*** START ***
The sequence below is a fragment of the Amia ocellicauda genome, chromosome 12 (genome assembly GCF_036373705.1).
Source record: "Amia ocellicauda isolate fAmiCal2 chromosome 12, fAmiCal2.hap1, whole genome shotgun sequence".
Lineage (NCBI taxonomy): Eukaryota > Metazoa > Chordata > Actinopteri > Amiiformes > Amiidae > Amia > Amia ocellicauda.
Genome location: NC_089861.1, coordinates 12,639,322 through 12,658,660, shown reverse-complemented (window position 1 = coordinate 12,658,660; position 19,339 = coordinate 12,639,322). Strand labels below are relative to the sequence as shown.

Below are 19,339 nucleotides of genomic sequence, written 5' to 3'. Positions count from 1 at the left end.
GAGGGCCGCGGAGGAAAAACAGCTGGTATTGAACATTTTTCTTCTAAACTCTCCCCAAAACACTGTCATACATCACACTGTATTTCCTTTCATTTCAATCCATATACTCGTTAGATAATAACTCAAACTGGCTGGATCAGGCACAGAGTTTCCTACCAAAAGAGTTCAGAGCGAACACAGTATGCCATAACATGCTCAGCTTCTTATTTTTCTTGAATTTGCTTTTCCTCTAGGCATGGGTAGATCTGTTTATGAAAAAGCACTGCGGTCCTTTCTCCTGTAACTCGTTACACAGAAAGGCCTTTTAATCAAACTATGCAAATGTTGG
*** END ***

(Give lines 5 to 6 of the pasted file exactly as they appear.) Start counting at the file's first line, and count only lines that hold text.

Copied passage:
Below are 19,339 nucleotides of genomic sequence, written 5' to 3'. Positions count from 1 at the left end.
GAGGGCCGCGGAGGAAAAACAGCTGGTATTGAACATTTTTCTTCTAAACTCTCCCCAAAACACTGTCATACATCACACTGTATTTCCTTTCATTTCAATCCATATACTCGTTAGATAATAACTCAAACTGGCTGGATCAGGCACAGAGTTTCCTACCAAAAGAGTTCAGAGCGAACACAGTATGCCATAACATGCTCAGCTTCTTATTTTTCTTGAATTTGCTTTTCCTCTAGGCATGGGTAGATCTGTTTATGAAAAAGCACTGCGGTCCTTTCTCCTGTAACTCGTTACACAGAAAGGCCTTTTAATCAAACTATGCAAATGTTGG